Mahouts ride bareback on their elephant for safety reasons. Please read the post in its entirety to understand that anti poaching patrol elephants working in Chitwan National Park, Nepal, live a much different life than elephants living in tourist parks in other parts of Asia. We engage in welfare improvements wherever captive-elephants live.
Many of you ask why mahouts ride on their elephant on anti poaching patrol in Chitwan National Park, Nepal. You say, “set them free.”
Elephants are not domesticated, no matter how well trained, cooperative and well behaved they may be.
In the Western world elephant trainers position themselves on the ground. In Asia mahouts position themselves on the elephant’s back.
Being on top of the elephant, as opposed to being on the ground next to the elephant, provides a degree of protection from an aggressive elephant. Also, from this vantage point the mahout can more easily detect wildlife dangers and protect innocent bystanders who potentially could be harmed by the elephant.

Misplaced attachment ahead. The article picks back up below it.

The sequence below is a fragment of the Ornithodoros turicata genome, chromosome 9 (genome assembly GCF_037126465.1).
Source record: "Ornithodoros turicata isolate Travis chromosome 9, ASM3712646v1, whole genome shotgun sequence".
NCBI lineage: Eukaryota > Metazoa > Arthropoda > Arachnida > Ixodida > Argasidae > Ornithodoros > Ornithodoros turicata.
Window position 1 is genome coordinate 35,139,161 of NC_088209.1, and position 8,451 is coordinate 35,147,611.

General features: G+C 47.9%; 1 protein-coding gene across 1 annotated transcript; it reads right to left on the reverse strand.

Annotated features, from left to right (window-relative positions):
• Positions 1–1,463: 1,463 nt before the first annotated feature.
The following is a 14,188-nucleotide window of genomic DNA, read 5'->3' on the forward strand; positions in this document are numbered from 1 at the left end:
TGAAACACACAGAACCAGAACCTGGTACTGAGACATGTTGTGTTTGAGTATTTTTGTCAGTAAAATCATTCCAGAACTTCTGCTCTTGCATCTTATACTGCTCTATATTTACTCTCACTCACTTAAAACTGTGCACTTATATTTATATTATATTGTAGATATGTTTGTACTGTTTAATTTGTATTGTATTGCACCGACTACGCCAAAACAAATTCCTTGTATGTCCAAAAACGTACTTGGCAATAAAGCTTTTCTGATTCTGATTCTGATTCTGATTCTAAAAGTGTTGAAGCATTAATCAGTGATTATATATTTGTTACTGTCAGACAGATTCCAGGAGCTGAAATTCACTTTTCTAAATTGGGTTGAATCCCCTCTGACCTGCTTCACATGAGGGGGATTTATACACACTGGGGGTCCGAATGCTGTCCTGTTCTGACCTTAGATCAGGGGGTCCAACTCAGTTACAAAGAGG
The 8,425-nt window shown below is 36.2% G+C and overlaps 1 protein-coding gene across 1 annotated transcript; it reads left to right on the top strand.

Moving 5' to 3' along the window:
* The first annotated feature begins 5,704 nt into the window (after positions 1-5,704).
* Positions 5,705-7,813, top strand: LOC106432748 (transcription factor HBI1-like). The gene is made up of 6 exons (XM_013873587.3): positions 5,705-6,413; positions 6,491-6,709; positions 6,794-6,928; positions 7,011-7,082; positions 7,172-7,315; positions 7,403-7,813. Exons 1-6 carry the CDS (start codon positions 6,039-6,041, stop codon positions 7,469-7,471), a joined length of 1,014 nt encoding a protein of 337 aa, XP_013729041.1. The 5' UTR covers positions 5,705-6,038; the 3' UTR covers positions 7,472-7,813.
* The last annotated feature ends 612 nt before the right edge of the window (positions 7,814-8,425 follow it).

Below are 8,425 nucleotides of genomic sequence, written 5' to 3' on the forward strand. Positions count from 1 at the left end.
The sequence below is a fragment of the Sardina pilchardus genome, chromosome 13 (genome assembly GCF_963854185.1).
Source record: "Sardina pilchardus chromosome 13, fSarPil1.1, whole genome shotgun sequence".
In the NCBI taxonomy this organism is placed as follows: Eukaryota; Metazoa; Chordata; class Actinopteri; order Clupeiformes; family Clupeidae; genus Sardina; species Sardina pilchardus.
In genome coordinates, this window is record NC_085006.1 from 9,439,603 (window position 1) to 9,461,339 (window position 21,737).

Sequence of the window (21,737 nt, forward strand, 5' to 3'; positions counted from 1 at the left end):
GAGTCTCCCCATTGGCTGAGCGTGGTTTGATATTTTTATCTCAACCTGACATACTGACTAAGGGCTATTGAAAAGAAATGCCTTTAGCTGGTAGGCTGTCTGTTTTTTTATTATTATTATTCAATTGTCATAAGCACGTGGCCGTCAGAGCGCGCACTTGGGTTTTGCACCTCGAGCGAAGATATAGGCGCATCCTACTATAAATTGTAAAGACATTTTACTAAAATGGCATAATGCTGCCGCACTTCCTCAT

Look to the right in this photo. There is a village woman collecting grass for her livestock. She is extremely vulnerable being on the ground. If elephants were allowed to wander unattended, people would be in danger.
In order to provide a shared environment where elephants are allowed access to the natural habitat of the Park, and humans can collect the resources required to sustain themselves, elephants are ridden.
The alternative is that elephants remain on chains, which is something none of us want, including the mahouts and the villagers who share this landscape.